Relators cite and rely upon the case of State ex rel. Robb v. Stone, 120 Mo. 428, 25 S.W. 376 (1894), but that case does not establish that we have no jurisdiction in this case. The Robb decision was interpreted later by this Court in the Donnell case, supra, as meaning that mandamus would not lie against the Governor where it would interfere with the exercise of executive duty and discretion. In addition, this Court in State ex inf. Barrett ex rel. Bradshaw v. Hedrick, 294 Mo. 21, 241 S.W. 402 (banc 1922), held that the Robb decision did not apply to cases between persons other than the Governor wherein the validity of acts of the Governor are determined.[2]

We conclude that we do have jurisdiction to decide this case and, if appropriate, to issue a writ of mandamus.

This brings us to the basic issue herein, namely, whether Art. IV, § 26 of the Mo. Const., authorized the Governor's partial vetoes of language relating to purpose in the heretofore enumerated sections of the emergency appropriation bill. Do the words "may object to one or more items or portions of items of appropriation of money" authorize the action of the Governor in striking words from §§ 16.490, 16.495, 16.500, 16.515 and 16.520?

*390 This is a case of first impression in this state on this precise issue. However, we find that the courts of other states have considered such questions and those decisions are helpful in the resolution of this case.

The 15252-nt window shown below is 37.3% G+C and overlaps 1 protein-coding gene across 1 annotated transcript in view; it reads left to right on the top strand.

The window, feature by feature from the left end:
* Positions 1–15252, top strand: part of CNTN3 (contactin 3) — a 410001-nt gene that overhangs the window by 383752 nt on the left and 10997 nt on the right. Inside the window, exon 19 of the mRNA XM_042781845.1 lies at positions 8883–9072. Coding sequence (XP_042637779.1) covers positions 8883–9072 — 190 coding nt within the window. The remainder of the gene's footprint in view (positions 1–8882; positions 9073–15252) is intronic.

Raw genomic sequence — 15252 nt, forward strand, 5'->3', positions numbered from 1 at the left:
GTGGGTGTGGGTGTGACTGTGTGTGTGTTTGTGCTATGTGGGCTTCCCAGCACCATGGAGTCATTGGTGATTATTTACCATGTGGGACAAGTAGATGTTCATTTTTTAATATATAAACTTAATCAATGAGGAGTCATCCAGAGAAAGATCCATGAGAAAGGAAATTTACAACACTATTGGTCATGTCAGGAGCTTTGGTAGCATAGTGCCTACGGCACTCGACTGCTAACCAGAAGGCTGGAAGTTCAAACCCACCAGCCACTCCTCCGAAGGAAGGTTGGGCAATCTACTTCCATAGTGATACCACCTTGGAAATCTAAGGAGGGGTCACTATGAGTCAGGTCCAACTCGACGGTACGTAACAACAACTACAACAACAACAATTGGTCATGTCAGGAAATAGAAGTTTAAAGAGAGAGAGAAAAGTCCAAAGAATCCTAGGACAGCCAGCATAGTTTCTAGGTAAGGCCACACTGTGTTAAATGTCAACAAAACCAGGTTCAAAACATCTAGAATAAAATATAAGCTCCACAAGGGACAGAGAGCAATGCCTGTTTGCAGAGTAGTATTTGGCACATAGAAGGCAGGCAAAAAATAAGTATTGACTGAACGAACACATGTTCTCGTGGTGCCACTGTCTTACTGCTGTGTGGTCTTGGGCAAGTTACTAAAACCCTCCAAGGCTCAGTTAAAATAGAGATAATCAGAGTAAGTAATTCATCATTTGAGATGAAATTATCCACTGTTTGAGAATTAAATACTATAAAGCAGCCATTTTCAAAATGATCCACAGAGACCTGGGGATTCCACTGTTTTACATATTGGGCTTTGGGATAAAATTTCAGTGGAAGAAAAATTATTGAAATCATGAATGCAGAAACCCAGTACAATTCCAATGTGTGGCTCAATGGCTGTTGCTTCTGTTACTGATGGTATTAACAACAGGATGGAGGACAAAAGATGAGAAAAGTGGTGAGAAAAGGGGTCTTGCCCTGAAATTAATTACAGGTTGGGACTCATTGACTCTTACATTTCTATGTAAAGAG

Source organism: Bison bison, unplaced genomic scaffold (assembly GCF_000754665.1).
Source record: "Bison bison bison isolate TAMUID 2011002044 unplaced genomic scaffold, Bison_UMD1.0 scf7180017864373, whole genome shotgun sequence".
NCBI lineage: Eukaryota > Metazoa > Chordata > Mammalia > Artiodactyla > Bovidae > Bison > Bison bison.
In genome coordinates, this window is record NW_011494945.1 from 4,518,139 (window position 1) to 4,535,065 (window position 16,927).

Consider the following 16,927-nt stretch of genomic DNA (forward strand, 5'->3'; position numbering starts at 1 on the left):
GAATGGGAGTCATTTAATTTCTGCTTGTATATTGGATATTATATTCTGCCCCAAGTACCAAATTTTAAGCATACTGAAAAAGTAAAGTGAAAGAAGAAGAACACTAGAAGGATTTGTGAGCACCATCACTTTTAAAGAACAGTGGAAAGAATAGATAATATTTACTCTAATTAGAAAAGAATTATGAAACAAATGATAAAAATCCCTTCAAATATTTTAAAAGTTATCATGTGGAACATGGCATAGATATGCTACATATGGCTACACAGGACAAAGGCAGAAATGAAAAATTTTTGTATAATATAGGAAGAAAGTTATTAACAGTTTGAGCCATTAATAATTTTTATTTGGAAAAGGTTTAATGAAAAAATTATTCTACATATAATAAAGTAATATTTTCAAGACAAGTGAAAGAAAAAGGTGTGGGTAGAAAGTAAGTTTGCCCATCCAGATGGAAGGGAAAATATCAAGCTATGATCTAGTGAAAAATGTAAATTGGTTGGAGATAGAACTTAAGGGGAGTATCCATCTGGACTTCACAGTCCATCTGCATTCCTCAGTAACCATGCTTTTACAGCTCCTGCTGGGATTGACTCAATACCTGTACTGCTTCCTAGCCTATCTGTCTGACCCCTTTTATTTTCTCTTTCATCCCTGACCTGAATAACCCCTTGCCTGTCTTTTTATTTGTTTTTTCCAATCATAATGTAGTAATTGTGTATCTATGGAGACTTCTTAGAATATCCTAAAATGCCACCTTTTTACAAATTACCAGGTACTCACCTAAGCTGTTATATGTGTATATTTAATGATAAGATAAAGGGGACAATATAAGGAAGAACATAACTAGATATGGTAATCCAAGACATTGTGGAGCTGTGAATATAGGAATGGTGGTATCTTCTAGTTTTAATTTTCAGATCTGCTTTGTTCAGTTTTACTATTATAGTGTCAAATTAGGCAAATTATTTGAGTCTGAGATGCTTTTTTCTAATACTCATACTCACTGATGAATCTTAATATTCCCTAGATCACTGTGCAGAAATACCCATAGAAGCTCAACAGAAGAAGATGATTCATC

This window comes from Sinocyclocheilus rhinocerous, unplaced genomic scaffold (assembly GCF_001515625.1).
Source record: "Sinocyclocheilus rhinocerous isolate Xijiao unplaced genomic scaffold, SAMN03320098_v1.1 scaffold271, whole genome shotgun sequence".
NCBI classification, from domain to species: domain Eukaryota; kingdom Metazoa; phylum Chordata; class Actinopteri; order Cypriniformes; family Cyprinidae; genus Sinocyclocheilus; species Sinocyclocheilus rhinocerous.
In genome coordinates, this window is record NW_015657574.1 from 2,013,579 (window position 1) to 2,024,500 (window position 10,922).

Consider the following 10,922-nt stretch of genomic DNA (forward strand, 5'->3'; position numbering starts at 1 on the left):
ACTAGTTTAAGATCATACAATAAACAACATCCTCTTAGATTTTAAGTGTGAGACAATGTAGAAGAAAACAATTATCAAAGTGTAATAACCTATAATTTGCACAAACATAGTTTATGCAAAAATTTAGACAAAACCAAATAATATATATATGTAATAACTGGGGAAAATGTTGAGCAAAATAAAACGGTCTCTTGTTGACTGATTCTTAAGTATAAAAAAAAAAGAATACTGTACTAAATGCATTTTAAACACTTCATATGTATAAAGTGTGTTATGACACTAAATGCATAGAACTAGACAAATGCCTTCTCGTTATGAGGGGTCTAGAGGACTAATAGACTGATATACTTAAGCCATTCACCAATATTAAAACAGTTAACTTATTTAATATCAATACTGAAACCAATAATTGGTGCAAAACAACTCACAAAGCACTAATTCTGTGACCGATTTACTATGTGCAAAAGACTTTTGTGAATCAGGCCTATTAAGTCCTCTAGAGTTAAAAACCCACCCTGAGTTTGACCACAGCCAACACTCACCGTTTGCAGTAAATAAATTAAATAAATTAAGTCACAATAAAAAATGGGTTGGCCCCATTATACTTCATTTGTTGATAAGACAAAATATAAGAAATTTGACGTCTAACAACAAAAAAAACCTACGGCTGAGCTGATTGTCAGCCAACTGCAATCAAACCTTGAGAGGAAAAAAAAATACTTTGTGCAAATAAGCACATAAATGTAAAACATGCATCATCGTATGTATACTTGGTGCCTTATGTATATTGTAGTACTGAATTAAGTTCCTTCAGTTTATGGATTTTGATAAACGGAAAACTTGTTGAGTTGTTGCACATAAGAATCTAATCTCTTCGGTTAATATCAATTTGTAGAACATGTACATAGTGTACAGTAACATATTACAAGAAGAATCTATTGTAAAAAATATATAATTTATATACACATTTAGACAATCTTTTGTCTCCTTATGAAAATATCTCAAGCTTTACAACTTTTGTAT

In the case of In re Opinion of the Justices, 294 Mass. 616, 2 N.E.2d 789 (1936), the Supreme Judicial Court of Massachusetts reviewed the validity of the action of the Governor with reference to an item in an appropriation bill. The Governor had requested $100,000 "for payment of extraordinary expenses and for transfers made to cover deficiencies." The act provided the sum of $100,000 but made it subject to the condition that $50,000 be used to carry out the purposes of several earlier enumerated sections and that $10,000 be used to entertain the President on state visits. $5,000 was for other items. The Governor vetoed all of these enumerated purposes and then signed the bill, leaving the $100,000 undisturbed.

Article 63, § 5 of the Massachusetts Constitution provided that "the governor may disapprove or reduce items or parts of items in any bill appropriating money." The Massachusetts Court held that the action of the Governor in striking the language as to purposes of the appropriation was a nullity, saying, 2 N.E.2d l. c. 790: